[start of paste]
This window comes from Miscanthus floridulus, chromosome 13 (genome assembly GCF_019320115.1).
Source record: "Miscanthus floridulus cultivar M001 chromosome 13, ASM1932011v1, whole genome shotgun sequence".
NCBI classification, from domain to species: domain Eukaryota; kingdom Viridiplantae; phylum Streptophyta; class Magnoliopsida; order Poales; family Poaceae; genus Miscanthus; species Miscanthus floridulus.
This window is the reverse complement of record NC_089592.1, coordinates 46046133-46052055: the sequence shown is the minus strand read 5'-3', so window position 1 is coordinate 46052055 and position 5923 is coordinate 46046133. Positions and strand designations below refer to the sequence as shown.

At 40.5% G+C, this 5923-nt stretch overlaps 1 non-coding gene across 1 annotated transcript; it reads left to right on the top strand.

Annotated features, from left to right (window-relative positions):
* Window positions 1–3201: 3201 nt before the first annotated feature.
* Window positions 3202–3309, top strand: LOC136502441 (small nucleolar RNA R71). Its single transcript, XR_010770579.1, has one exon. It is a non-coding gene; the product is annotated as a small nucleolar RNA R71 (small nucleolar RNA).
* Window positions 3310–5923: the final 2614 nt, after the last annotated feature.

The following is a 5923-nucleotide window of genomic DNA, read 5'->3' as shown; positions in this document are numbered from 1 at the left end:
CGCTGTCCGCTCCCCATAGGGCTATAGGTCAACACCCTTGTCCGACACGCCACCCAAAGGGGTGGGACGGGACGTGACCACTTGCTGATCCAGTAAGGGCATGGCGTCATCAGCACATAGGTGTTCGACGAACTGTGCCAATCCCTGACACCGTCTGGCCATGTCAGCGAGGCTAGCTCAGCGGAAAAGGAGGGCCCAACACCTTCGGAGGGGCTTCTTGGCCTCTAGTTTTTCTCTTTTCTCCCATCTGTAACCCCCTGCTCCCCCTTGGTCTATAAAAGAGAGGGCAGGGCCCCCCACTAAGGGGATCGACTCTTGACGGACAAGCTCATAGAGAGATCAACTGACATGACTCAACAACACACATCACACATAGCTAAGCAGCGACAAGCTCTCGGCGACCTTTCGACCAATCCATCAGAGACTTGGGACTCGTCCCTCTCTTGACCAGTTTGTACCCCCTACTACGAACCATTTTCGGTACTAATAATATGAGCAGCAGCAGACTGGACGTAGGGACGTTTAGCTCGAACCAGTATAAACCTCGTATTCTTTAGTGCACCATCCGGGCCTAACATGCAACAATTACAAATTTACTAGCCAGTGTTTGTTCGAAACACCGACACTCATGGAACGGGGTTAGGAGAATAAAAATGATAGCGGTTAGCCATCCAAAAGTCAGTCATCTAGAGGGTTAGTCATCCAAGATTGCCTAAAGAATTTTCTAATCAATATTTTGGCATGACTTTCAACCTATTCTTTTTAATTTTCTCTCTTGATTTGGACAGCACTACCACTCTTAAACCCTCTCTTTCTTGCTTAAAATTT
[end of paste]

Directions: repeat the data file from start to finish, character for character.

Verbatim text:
This window comes from Miscanthus floridulus, chromosome 13 (genome assembly GCF_019320115.1).
Source record: "Miscanthus floridulus cultivar M001 chromosome 13, ASM1932011v1, whole genome shotgun sequence".
NCBI classification, from domain to species: domain Eukaryota; kingdom Viridiplantae; phylum Streptophyta; class Magnoliopsida; order Poales; family Poaceae; genus Miscanthus; species Miscanthus floridulus.
This window is the reverse complement of record NC_089592.1, coordinates 46046133-46052055: the sequence shown is the minus strand read 5'-3', so window position 1 is coordinate 46052055 and position 5923 is coordinate 46046133. Positions and strand designations below refer to the sequence as shown.

At 40.5% G+C, this 5923-nt stretch overlaps 1 non-coding gene across 1 annotated transcript; it reads left to right on the top strand.

Annotated features, from left to right (window-relative positions):
* Window positions 1–3201: 3201 nt before the first annotated feature.
* Window positions 3202–3309, top strand: LOC136502441 (small nucleolar RNA R71). Its single transcript, XR_010770579.1, has one exon. It is a non-coding gene; the product is annotated as a small nucleolar RNA R71 (small nucleolar RNA).
* Window positions 3310–5923: the final 2614 nt, after the last annotated feature.

The following is a 5923-nucleotide window of genomic DNA, read 5'->3' as shown; positions in this document are numbered from 1 at the left end:
CGCTGTCCGCTCCCCATAGGGCTATAGGTCAACACCCTTGTCCGACACGCCACCCAAAGGGGTGGGACGGGACGTGACCACTTGCTGATCCAGTAAGGGCATGGCGTCATCAGCACATAGGTGTTCGACGAACTGTGCCAATCCCTGACACCGTCTGGCCATGTCAGCGAGGCTAGCTCAGCGGAAAAGGAGGGCCCAACACCTTCGGAGGGGCTTCTTGGCCTCTAGTTTTTCTCTTTTCTCCCATCTGTAACCCCCTGCTCCCCCTTGGTCTATAAAAGAGAGGGCAGGGCCCCCCACTAAGGGGATCGACTCTTGACGGACAAGCTCATAGAGAGATCAACTGACATGACTCAACAACACACATCACACATAGCTAAGCAGCGACAAGCTCTCGGCGACCTTTCGACCAATCCATCAGAGACTTGGGACTCGTCCCTCTCTTGACCAGTTTGTACCCCCTACTACGAACCATTTTCGGTACTAATAATATGAGCAGCAGCAGACTGGACGTAGGGACGTTTAGCTCGAACCAGTATAAACCTCGTATTCTTTAGTGCACCATCCGGGCCTAACATGCAACAATTACAAATTTACTAGCCAGTGTTTGTTCGAAACACCGACACTCATGGAACGGGGTTAGGAGAATAAAAATGATAGCGGTTAGCCATCCAAAAGTCAGTCATCTAGAGGGTTAGTCATCCAAGATTGCCTAAAGAATTTTCTAATCAATATTTTGGCATGACTTTCAACCTATTCTTTTTAATTTTCTCTCTTGATTTGGACAGCACTACCACTCTTAAACCCTCTCTTTCTTGCTTAAAATTT